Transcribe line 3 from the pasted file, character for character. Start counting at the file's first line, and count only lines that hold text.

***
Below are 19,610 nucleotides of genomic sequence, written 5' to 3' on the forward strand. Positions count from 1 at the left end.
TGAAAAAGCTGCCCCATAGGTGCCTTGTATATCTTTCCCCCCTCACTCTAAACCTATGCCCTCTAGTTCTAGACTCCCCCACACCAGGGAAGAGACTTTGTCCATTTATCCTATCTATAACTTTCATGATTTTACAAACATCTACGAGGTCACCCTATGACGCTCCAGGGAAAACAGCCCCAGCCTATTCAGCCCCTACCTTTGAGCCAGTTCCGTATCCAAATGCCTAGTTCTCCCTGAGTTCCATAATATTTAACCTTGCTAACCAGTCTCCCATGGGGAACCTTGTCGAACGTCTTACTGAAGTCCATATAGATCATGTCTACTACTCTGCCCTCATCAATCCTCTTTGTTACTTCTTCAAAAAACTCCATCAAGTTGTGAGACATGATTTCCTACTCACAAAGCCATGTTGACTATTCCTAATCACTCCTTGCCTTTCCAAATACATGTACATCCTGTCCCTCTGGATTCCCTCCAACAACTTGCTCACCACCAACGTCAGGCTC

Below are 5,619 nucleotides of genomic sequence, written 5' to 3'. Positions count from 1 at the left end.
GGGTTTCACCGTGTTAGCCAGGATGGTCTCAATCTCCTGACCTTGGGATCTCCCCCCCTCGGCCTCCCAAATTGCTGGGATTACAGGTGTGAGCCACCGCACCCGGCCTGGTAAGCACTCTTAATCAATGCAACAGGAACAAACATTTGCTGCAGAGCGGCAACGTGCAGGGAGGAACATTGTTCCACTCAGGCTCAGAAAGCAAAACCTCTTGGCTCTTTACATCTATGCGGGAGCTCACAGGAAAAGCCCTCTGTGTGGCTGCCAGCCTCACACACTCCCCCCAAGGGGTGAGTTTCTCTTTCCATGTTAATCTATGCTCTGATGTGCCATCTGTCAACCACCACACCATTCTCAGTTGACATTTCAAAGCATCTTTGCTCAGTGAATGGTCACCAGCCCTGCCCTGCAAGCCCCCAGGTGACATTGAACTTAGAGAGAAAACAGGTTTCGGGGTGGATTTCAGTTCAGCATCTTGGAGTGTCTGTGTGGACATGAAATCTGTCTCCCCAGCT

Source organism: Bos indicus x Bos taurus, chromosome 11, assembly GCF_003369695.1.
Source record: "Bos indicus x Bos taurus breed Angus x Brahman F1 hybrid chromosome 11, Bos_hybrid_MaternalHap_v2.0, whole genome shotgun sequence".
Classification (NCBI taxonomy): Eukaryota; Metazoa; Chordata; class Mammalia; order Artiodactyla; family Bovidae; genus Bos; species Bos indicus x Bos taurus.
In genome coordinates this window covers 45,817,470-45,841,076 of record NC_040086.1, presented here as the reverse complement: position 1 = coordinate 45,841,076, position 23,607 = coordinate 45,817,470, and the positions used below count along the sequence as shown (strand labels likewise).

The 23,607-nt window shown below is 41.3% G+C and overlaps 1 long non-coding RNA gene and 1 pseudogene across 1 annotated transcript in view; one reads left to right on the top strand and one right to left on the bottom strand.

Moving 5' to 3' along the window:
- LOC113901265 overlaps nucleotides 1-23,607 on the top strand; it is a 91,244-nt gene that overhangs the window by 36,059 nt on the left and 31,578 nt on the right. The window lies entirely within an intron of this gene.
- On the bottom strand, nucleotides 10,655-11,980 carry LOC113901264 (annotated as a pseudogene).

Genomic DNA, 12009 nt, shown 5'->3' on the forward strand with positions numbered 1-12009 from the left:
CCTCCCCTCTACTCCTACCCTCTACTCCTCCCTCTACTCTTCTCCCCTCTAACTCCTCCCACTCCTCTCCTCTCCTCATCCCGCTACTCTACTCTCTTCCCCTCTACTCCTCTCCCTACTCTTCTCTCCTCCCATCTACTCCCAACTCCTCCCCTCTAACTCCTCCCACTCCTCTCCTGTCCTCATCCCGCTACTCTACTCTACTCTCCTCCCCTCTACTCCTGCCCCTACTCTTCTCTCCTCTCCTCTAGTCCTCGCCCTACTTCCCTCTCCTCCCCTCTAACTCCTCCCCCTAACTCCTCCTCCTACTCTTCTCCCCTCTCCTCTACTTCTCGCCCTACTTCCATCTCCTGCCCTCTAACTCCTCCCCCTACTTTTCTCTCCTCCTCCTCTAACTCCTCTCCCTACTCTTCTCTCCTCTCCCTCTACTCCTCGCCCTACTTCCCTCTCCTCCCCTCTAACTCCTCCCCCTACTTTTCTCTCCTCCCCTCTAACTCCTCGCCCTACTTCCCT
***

Below are 5,619 nucleotides of genomic sequence, written 5' to 3'. Positions count from 1 at the left end.